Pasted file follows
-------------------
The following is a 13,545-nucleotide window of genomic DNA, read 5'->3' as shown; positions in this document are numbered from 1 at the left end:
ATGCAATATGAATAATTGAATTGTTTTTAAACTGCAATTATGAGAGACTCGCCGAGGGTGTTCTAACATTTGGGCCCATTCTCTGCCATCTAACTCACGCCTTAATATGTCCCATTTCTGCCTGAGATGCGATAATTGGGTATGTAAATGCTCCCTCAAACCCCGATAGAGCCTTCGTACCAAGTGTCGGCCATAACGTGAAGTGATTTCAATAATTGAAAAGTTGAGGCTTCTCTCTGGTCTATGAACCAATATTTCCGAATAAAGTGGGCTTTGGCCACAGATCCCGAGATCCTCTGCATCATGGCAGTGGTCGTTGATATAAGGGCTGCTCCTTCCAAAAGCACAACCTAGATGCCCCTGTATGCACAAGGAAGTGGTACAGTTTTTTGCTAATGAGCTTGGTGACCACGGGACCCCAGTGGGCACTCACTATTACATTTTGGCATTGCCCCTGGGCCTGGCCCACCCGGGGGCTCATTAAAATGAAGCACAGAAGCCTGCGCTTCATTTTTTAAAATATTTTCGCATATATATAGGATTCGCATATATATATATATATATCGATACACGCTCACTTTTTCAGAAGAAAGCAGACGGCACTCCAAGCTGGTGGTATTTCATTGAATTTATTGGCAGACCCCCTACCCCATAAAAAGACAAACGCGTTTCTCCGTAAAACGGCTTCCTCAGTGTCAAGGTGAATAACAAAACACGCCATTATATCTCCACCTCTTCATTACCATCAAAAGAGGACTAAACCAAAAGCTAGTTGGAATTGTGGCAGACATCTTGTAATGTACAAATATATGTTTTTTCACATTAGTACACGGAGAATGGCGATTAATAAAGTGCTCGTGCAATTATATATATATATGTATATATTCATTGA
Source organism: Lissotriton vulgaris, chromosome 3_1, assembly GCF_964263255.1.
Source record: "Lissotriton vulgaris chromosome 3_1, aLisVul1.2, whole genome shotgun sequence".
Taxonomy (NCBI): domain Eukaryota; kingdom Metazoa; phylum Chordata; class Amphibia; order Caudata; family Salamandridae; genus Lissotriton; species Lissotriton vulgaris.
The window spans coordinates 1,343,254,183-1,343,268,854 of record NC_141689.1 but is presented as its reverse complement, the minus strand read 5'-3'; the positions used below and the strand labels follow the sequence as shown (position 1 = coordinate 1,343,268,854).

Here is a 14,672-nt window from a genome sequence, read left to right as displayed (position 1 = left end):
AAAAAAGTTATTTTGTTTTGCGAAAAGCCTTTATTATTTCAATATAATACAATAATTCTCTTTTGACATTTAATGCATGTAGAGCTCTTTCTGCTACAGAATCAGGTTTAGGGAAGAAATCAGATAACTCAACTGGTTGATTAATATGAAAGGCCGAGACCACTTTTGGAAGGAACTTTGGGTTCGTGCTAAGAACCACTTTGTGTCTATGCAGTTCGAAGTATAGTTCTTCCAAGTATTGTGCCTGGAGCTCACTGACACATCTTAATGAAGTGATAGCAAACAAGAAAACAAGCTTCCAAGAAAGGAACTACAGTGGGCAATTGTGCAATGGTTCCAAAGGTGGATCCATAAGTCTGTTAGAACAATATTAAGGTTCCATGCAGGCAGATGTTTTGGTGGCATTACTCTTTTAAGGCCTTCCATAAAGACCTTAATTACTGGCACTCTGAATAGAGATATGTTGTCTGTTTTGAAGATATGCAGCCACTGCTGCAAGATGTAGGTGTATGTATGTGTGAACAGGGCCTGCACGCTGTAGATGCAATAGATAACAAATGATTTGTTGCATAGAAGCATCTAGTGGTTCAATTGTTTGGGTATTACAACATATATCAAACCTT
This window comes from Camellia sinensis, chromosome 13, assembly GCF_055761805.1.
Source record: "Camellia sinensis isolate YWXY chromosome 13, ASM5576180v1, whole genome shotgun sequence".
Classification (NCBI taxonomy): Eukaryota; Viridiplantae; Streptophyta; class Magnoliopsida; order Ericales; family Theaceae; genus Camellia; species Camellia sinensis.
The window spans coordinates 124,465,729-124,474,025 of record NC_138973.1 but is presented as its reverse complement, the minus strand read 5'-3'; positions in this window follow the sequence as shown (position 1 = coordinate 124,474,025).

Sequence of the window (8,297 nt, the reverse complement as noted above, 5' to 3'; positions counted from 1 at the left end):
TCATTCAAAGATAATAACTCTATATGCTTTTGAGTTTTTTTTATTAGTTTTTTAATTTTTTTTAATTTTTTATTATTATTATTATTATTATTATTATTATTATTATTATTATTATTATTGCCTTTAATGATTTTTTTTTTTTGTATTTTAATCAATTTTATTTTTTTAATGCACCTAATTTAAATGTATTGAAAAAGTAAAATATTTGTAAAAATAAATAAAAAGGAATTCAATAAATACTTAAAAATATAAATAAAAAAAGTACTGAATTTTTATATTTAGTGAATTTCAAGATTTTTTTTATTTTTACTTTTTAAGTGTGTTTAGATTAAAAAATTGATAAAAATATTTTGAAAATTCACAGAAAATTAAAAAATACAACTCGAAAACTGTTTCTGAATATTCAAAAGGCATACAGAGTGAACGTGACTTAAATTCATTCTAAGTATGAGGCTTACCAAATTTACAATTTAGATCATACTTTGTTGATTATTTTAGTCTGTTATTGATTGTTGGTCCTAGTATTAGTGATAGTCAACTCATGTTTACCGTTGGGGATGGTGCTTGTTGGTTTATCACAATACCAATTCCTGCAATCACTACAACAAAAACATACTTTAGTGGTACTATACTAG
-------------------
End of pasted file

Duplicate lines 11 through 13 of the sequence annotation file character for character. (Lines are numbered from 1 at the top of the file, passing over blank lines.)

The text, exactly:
Classification (NCBI taxonomy): Eukaryota; Viridiplantae; Streptophyta; class Magnoliopsida; order Ericales; family Theaceae; genus Camellia; species Camellia sinensis.
The window spans coordinates 124,465,729-124,474,025 of record NC_138973.1 but is presented as its reverse complement, the minus strand read 5'-3'; positions in this window follow the sequence as shown (position 1 = coordinate 124,474,025).

Sequence of the window (8,297 nt, the reverse complement as noted above, 5' to 3'; positions counted from 1 at the left end):